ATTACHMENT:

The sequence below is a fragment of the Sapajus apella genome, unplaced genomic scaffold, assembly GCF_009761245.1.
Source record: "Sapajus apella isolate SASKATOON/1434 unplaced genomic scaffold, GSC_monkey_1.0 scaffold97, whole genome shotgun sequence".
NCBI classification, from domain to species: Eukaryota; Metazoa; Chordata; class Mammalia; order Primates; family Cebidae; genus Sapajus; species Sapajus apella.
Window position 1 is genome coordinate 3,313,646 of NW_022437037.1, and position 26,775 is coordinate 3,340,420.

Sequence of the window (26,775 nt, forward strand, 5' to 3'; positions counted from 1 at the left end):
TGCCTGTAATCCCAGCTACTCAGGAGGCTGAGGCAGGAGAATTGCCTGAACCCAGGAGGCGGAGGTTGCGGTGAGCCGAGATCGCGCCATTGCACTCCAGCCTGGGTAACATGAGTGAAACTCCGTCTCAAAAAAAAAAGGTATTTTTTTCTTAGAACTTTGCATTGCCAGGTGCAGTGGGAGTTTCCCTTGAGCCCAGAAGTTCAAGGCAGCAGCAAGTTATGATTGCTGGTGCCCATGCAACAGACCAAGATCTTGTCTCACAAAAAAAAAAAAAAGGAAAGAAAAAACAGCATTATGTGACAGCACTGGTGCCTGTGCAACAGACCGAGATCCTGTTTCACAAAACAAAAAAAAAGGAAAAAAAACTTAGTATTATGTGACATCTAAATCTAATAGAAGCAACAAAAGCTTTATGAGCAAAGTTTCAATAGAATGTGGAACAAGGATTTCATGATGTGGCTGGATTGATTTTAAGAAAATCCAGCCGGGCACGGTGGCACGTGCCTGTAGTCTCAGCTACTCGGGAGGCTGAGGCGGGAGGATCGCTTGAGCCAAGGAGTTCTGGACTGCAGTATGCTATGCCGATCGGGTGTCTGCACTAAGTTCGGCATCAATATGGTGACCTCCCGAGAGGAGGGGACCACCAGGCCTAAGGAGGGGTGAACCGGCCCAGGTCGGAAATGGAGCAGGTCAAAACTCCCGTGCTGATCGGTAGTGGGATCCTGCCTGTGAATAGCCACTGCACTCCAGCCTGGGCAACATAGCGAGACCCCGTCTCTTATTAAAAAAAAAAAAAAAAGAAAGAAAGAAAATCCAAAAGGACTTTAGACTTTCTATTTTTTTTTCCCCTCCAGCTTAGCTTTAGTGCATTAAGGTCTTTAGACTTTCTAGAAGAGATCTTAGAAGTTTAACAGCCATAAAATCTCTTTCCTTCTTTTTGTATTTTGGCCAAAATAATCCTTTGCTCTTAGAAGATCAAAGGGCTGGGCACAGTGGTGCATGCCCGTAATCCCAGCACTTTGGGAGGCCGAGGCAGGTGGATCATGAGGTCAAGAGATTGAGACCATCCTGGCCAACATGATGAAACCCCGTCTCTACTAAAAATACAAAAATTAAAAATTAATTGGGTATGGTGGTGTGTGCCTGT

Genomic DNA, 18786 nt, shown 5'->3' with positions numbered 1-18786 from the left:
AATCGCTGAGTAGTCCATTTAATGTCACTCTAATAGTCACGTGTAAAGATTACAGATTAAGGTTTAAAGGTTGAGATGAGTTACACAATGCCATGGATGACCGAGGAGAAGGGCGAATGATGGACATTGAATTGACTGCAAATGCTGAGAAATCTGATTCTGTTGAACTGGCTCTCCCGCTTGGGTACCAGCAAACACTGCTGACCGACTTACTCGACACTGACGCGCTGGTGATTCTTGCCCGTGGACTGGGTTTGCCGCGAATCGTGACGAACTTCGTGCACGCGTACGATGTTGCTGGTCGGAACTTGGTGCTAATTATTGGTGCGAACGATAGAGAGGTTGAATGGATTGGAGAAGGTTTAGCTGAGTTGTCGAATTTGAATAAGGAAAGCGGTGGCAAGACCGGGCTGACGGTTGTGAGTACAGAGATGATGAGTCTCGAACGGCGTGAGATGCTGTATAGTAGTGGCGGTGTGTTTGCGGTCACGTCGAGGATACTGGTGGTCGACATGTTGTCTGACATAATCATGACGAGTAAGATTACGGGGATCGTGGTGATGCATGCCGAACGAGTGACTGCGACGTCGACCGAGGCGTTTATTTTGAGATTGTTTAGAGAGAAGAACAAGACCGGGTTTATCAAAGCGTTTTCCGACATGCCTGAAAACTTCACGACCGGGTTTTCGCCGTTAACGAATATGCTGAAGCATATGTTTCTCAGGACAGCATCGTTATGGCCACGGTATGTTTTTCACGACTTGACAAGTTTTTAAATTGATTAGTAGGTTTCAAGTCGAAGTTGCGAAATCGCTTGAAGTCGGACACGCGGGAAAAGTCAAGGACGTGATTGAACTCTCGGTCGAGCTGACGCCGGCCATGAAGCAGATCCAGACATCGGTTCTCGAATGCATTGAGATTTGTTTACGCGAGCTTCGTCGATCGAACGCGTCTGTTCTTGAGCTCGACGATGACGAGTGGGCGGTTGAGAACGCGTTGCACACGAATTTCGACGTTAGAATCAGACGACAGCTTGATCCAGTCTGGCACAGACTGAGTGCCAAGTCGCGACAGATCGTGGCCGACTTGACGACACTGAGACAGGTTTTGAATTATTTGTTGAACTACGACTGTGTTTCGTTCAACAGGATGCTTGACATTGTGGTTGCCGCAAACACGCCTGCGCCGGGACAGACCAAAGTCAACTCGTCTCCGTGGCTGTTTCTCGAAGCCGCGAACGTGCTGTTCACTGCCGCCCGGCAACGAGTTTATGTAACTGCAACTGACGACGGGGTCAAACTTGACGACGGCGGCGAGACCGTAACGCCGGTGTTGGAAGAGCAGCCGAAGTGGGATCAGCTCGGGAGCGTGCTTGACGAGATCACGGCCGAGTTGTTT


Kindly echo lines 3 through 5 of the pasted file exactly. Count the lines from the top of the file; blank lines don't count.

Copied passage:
NCBI classification, from domain to species: Eukaryota; Metazoa; Chordata; class Mammalia; order Primates; family Cebidae; genus Sapajus; species Sapajus apella.
Window position 1 is genome coordinate 3,313,646 of NW_022437037.1, and position 26,775 is coordinate 3,340,420.

Sequence of the window (26,775 nt, forward strand, 5' to 3'; positions counted from 1 at the left end):